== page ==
The Baseball 250: Part 5 (150-126)

For information about how this list was compiled please read part 1 of this series. This section is for players ranked 150-126.150-126

150: Larry Doby– Larry Doby started playing in the Negro Leagues at the age of 17. A few years later he put his baseball (and basketball) career on hold to serve in World War II. Returning in 1946 he immediately helped the Newark Eagles win the Negro League World Series. The next year he was signed by the Cleveland Indians. He was the first African-American to play in the American League and the second to join MLB after it integrated. He was a seven time MLB All-Star.

149: Ed Walsh– Walsh has the lowest career ERA (1.82) and FIP (2.02) in MLB history (min 1000 IP). A spitballer and dominant star of the dead-ball era he helped the White Sox win the World Series in 1906.

148: Dennis Eckersley– A well above average starter before becoming a dominant closer, Eckersley won both the AL Cy Young and MVP awards in 1992. In 1990 he allowed only five earned runs all season and posted an ERA of 0.61.

147: Dan Brouthers– One of the game’s first great run producers. Brouthers led the NL in batting average five times, on-base percentage five times, and slugging percentage seven times. He finished his career with a slash line of .342/.423/.519 good for an OPS+ of 170, which is tied for 7th best all time.

146: Judy Johnson– Considered by many to be the greatest third baseman in the history of the Negro Leagues. Johnson was a well above average fielder and run producer. He eventually became a mentor to Josh Gibson, and after he retired as a player he became a scout for the Phillies (and several other teams). His most notable signing was Dick Allen (184 on this list).

145: Masaichi Kaneda– The best pitcher in the history of Japanese baseball. Kaneda is NPB’s all time leader in wins (400), strikeouts (4,490) and innings pitched (5,526.2). His career ERA is 2.34.

144: Cap Anson– A star of the early dead-ball era, the first player to reach 3,000 career hits, and a racist instrumental in establishing segregation in baseball. Anson regularly refused to take the field against opponents playing African-American players, he got into numerous altercations with them when he did. Further reading on Anson can be found here, here, and here.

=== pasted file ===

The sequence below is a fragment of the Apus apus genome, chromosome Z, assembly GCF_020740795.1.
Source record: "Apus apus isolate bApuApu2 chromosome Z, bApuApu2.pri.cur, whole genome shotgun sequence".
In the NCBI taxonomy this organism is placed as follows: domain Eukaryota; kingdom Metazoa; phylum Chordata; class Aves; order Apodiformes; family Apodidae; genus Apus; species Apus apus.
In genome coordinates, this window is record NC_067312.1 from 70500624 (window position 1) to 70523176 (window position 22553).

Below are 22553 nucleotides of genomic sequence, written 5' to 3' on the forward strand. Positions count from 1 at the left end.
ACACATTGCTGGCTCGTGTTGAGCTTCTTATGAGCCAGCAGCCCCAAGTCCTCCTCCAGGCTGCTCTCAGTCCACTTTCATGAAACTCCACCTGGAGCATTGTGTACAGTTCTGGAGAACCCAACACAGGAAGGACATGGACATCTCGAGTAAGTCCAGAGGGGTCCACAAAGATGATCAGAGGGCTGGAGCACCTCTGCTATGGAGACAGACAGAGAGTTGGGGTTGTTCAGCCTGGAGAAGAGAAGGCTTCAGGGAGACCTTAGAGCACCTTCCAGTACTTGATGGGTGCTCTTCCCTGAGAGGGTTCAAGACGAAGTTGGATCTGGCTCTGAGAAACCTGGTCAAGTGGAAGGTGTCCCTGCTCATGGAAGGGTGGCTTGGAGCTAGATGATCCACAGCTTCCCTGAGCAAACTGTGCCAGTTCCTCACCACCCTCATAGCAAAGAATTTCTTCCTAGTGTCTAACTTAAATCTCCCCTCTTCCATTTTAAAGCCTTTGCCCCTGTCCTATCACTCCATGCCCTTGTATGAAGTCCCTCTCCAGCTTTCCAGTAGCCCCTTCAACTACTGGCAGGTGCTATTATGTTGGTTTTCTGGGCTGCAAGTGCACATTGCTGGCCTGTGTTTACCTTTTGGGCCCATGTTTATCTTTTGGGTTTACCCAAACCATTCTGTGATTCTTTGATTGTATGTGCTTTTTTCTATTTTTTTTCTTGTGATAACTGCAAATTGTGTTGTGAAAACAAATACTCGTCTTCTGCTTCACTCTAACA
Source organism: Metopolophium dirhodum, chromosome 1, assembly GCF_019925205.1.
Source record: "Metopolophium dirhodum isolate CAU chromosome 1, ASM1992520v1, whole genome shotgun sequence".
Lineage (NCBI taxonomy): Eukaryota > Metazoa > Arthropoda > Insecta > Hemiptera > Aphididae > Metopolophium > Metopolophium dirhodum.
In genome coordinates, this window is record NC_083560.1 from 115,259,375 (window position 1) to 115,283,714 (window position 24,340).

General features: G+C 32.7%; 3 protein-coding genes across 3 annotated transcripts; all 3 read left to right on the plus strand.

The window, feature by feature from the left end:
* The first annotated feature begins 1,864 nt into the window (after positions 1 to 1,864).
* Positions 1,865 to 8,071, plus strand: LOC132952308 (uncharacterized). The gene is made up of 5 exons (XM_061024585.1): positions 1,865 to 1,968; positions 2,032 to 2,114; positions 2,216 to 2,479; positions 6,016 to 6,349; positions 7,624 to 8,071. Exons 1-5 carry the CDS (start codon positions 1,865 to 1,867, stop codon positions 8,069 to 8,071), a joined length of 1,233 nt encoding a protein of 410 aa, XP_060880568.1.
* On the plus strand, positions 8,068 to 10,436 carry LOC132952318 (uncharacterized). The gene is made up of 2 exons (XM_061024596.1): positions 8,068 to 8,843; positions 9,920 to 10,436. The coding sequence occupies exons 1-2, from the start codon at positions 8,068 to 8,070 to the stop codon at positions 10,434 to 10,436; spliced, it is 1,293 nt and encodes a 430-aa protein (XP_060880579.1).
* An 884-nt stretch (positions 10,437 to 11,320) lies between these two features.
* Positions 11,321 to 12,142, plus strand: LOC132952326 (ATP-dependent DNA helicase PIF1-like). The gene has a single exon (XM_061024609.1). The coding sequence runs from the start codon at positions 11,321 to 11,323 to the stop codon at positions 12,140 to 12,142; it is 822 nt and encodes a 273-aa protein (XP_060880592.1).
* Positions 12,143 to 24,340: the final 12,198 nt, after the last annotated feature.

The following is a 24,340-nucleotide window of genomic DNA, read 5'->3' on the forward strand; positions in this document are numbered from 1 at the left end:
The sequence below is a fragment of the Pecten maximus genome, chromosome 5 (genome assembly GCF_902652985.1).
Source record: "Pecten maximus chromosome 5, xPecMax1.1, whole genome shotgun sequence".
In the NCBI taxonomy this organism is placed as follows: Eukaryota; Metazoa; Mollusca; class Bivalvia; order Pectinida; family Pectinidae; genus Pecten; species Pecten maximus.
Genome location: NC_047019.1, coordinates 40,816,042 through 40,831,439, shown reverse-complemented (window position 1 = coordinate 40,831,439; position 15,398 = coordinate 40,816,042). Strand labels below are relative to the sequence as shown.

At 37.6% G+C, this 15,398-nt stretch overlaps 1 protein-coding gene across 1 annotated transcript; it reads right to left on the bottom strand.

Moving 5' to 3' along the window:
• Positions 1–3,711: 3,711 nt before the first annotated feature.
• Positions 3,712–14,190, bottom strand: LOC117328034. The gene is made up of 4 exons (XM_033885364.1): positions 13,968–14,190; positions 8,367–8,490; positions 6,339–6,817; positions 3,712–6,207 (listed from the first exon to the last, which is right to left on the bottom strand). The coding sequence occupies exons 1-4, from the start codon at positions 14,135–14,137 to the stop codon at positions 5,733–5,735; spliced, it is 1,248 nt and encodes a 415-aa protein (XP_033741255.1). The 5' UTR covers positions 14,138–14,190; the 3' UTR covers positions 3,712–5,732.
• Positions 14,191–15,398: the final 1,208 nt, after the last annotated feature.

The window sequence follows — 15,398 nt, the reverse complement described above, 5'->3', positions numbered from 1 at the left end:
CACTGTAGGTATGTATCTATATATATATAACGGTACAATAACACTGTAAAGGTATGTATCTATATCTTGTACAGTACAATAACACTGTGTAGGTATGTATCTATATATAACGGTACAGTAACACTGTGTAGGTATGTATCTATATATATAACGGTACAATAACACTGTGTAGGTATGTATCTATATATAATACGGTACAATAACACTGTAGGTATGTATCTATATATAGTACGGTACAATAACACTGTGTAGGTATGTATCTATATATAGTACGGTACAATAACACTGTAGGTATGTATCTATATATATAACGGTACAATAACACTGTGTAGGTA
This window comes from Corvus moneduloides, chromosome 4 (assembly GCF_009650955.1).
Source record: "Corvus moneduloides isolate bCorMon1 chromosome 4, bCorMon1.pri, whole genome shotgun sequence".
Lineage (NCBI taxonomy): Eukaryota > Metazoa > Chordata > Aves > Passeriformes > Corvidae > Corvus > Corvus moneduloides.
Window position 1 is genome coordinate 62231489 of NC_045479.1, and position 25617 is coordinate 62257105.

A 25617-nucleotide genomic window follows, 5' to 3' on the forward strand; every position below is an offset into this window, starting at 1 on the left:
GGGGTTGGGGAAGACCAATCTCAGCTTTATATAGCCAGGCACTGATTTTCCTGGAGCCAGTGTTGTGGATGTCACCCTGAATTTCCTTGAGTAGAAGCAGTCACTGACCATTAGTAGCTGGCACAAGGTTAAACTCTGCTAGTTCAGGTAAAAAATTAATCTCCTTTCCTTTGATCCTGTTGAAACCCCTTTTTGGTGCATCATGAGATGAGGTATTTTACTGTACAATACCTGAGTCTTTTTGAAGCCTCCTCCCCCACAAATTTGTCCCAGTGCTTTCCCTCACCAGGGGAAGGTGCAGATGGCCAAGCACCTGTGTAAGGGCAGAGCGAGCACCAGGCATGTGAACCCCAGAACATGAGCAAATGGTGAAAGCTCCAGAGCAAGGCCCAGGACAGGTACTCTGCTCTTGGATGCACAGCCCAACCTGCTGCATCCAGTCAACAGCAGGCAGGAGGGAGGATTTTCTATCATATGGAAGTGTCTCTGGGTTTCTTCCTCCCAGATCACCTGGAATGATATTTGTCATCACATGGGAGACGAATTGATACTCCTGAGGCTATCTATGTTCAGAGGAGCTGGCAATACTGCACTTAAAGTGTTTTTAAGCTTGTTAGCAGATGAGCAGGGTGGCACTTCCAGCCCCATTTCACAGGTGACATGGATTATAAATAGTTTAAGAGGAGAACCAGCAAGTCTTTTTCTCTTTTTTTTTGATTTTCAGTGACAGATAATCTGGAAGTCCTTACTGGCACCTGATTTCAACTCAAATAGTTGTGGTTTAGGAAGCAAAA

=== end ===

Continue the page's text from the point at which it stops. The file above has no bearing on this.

143: Shigeo Nagashima– Nagashima won five MVP’s, and was named Best Nine every year of his seventeen year career. He won six batting titles, and finished his career with 444 home runs. A long time teammate of Sadaharu Oh together they won 11 Japan Series championships (including 9 in a row from 1965-1973). He was named Japan Series MVP four times.

142: Mickey Cochrane– Cochrane won three championships during his thirteen year career. He retired with slash line of .320/.419/.478. His career batting average and on-base percentage are still all time highs among all catchers who have played at least 50% of their games at the position.

141: Rafael Palmeiro– Palmeiro finished his twenty year career with 3,020 hits and 569 home runs, becoming just the 4th player in MLB history to reach both milestones. He was accused of doping by former teammate Jose Canseco, eventually called in front of congress where he adamantly denied Canseco’s claims, then a few months later he was suspended by MLB for testing positive for steroids. Palmeiro claims he was set up and to this day denies he ever knowingly took steroids of any kind.

140: Kenny Lofton– Lofton had a skill set that would have played in any era. Elite speed and defense, good contact hitter, and a high on-base guy. Those skills were overshadowed during his playing career as home runs were being hit and record rates and we all got swept up in long ball fever. The BBWAA bounced Lofton from the Hall of Fame ballot his first year on it, he fails the sniff test but he was a much better player than he was ever given credit for.